i dont know, but wouldn’t be surprised if perhaps some of the larger companies (ie. nike, etc.) may use 3d modeling at some intermediate stage for a high profile product, but for the large part, it just doesnt have enough value for the majority of the industry in my experience…

R

You do have a point, but as the original poster stated the sole has to be modeled in 3d.

Shoe patterns are cut by making a standard which is actually 2D, so 3D isn’t going to help the pattern cutter.

As everyone says, it’s time - I can have a range of eight shoes ready for the factory in a day, they can have the samples done by the end of the week.

A real shoe in your hand is always going to be a lot better than a 3D CAD.

You cannot fit or wear trial a CAD, essential stages once you have the sample in your hands - a 3D CAD does nothing except delay the critical path - most of my clients work on tight enough timescales as it is.

Having said that, was contacted by someone last year who was considering using 3D on their womens fashion etail website, in order to offer styles that had not been sampled yet. But I can see that that’s not a good idea either - until you’ve made the sample, you’ve got no idea if the design will fit , or what you adjustments you’ll need to make - you could end up manufaturing a shoe that no one can walk in!

I think the best use of 3D in footwear would be to put a little in your portfolio - its not gonna hurt and would give it some wow factor, but don’t expect them to want you to do it once you’ve got the job!

shoenista,

Now I see your point, I totally agree. Its just like sewing gloves for the hands, you want a perfect fit. You wouldn’t want to model a glove in 3d then work off that model. The glove would most likely NOT fit properly, hence the statement, “fits like a glove” can be applied to the footwear industry as well.

Thanks for the enlightenment on how things actually get accomplished in the footwear industry.

so is a pull over just as it sounds? The shell of a new shoe pulled over an existing shoe?

this is a very talked about topic among many of my design friends that are still students, they have the same arguments that have been stated here, but it has already been said that it pretty much comes down to time and money, if we were really in a crunch i could just send a nice clean line sketch that takes 10 minutes to do and have a prototyped upper back from china in the next week, and the cost of all that would be MUCH less than paying someone in house the rate that it would take to model it in 3d, which from what i’ve heard the people that are doing nice 3d work now on footwear are spending over a week to get it looking the way it should.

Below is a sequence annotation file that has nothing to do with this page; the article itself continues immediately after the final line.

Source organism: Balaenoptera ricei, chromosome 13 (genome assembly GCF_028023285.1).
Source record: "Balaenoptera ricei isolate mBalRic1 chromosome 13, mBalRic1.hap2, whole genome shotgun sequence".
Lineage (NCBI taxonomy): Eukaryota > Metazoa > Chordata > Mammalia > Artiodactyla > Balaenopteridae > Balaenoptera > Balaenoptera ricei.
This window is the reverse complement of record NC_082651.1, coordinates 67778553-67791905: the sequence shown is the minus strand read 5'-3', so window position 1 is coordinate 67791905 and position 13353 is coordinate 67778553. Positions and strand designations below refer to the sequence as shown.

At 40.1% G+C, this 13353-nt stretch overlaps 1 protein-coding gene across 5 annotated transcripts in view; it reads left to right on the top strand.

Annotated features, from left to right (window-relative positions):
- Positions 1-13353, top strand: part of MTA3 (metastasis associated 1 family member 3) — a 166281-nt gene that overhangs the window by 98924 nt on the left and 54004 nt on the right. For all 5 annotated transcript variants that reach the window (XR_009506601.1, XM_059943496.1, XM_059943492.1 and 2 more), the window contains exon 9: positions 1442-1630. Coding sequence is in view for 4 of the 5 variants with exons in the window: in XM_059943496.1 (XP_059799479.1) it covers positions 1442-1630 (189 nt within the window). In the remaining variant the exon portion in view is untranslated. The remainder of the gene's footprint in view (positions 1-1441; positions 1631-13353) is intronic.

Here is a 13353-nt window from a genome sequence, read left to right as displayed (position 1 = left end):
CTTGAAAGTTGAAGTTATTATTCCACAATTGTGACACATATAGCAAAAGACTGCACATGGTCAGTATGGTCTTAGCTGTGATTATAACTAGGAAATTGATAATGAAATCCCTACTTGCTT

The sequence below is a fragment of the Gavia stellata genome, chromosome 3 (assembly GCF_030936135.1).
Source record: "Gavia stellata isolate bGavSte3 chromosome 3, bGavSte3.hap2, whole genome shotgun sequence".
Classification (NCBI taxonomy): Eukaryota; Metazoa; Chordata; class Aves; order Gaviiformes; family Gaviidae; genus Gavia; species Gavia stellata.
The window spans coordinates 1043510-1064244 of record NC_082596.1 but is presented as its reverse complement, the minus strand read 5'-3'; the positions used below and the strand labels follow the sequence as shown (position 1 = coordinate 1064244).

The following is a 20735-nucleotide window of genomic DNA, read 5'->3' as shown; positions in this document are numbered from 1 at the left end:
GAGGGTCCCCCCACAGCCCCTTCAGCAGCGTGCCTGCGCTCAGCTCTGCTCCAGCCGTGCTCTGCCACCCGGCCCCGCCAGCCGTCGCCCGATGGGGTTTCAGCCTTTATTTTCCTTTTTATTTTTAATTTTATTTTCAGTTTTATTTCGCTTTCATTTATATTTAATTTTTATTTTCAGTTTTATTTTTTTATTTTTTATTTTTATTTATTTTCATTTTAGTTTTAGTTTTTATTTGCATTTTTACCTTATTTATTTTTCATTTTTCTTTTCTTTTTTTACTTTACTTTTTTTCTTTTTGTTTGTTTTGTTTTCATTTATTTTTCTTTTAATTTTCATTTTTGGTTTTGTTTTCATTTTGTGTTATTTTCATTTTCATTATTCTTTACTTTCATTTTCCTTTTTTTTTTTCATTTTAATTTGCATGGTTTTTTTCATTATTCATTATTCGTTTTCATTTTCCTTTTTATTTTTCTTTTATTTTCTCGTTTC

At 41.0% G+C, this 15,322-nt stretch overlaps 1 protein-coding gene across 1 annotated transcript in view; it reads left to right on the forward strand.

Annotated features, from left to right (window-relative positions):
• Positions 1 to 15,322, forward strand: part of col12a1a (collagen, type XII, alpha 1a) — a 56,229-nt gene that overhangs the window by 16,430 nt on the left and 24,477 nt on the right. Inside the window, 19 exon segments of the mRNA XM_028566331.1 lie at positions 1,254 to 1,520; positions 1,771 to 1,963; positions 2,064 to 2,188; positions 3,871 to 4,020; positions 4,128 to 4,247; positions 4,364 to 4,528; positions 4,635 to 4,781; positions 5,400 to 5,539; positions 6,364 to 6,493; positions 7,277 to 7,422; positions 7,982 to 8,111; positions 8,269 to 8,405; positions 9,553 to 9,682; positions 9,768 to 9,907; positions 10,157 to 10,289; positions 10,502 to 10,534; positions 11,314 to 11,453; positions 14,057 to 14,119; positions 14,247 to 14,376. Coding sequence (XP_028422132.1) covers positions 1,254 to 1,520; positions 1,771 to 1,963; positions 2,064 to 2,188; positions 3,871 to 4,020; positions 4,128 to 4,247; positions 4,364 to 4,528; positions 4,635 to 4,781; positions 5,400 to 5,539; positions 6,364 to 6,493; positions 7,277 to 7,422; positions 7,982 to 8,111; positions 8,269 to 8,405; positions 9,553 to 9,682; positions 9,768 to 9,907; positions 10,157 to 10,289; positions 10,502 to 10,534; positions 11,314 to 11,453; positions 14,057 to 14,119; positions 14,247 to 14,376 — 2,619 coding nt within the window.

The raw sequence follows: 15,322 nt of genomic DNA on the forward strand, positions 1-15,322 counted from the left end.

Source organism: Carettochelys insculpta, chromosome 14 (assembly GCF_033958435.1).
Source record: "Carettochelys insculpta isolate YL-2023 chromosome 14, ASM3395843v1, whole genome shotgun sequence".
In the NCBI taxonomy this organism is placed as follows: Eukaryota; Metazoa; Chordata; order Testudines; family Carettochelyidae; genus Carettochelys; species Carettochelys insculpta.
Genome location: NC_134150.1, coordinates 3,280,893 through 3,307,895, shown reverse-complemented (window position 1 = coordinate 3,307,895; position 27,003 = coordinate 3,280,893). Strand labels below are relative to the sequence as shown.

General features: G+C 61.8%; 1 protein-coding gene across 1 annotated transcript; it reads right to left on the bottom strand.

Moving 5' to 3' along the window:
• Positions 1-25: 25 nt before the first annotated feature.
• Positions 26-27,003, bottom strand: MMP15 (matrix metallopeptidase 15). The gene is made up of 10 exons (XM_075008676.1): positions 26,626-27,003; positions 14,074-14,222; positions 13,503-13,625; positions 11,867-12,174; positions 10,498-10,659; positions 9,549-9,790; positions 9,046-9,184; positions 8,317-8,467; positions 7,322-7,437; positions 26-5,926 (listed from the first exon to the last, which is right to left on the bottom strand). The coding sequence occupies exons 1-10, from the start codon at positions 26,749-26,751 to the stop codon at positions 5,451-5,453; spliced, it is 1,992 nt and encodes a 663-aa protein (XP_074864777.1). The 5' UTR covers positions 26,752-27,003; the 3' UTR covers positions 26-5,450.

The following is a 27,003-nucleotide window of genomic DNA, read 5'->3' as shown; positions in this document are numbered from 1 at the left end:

All of our work in cad for outsoles is done in the factory for a fraction of the cost. And besides all of that the people who are not designers who will be looking at prorotypes can see the best 3d model in the world and will just be like “ok, cant wait to see the sample”.

yup, sole is done in 3d, eventually by the tooling shop. 2d drawings are provided and then they convert to 3d taking into account the last shape, requirements for shrink and such for the different materials, etc.

again, im sure some companies may do it 3d, but most often (even at the larger companies to my knowledge), the majority is done 2d by the designers and 3d by the fty. again just a time/cost thing, when a 3d guy in china is way less costly than one at HQ.

R